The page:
‘Ice-pick-sharp, packed with intrigue, action and spine-chilling suspense. Devour will keep you gripped from the very first page’ Kathryn Fox
November 12, 2012
I have been involved in an online discussion with thriller authors Russell Warnberg, Tom Bryson, Segedy Michael, Laurence Atelier and Sean Smith on whether thrillers reflect the political divide.
The debate has moved on to the whether people are simply good or evil and therefore should characters in thrillers be portrayed that way?
I personally don’t believe that people are either all good or all evil. I enjoy reading and writing stories in which the characters are not black and white, and both hero and villain have flaws and redeeming qualities. What could be more fascinating in a psychological thriller than a mass murderer who is a loving father? I enjoy conveying to my readers what motivates my villains to do the terrible things they do – how they arrived at their political world view. Let us not forget that a terrorist believes what they are doing is right, just as the victims believe their world view is right. Violence to achieve an outcome is a terrible thing and should be condemned but my point is that I think characters should reflect the complexity of human beings. In THIRST I allow the reader to glimpse a brief act of humanity by the villain and there is a moment in the story when a reader might even pity him. That doesn’t stop the reader from also feeling horror at what he is about to do.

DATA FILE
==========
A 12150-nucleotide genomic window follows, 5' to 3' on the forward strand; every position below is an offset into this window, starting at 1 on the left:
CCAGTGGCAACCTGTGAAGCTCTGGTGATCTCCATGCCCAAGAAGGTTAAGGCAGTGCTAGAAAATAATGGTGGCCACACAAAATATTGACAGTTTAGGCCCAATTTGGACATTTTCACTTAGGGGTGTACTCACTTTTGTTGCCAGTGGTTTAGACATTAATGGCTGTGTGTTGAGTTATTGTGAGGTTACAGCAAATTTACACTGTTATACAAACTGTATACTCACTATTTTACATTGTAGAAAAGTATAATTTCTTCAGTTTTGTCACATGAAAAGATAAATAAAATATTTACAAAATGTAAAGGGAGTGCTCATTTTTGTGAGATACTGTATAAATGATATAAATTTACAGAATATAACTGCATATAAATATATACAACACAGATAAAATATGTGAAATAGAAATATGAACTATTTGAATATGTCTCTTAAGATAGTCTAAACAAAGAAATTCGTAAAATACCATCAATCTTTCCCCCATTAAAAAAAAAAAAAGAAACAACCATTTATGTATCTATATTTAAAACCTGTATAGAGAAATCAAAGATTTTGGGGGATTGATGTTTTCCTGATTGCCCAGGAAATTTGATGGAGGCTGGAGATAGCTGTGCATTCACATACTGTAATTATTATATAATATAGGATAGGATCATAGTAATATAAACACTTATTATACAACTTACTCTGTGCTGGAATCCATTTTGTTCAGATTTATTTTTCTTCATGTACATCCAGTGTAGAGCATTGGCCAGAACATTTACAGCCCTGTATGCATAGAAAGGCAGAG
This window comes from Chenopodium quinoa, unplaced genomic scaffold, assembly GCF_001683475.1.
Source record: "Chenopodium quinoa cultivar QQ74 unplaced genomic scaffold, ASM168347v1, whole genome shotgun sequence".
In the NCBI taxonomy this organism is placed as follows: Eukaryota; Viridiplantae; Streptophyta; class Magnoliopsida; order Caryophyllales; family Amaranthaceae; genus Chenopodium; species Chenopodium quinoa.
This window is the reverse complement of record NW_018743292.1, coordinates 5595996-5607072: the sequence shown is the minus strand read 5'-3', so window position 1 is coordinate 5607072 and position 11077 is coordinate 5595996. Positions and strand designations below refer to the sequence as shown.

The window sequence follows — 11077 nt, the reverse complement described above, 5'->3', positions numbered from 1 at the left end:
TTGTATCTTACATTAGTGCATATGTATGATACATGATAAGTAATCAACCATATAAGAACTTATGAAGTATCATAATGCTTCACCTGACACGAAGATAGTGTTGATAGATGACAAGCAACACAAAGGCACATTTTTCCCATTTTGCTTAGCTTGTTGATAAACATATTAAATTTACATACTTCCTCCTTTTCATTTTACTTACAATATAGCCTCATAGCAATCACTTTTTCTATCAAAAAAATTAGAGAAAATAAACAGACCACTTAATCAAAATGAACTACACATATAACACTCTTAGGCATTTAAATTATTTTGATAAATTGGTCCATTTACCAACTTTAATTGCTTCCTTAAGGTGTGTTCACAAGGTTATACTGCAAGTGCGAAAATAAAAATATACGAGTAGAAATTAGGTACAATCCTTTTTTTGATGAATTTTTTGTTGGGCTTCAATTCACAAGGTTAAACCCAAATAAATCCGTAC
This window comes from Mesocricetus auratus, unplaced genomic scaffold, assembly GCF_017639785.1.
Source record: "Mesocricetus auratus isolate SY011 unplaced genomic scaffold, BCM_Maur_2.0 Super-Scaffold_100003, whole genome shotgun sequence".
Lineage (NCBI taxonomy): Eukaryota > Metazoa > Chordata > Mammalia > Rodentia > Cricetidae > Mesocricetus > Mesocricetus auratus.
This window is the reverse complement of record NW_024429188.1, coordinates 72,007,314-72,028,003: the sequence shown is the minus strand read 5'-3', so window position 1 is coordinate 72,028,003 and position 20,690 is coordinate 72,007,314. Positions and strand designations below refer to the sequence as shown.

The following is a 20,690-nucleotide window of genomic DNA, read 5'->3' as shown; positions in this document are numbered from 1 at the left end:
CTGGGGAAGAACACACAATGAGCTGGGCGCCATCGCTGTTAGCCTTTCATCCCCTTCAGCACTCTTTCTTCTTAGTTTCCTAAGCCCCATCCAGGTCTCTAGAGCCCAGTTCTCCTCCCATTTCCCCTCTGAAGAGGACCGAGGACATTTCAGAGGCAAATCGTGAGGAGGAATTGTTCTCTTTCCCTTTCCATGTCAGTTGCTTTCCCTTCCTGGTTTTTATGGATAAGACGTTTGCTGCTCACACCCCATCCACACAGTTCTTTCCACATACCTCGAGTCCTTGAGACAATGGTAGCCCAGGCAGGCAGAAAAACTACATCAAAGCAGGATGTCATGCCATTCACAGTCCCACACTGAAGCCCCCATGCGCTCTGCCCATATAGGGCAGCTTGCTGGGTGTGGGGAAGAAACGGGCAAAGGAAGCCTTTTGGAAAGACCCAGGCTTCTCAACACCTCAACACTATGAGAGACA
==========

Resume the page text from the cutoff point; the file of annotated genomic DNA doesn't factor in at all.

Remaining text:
I am keen to hear what my readers think on this topic? It’s fun and interesting to hear people’s often very different views.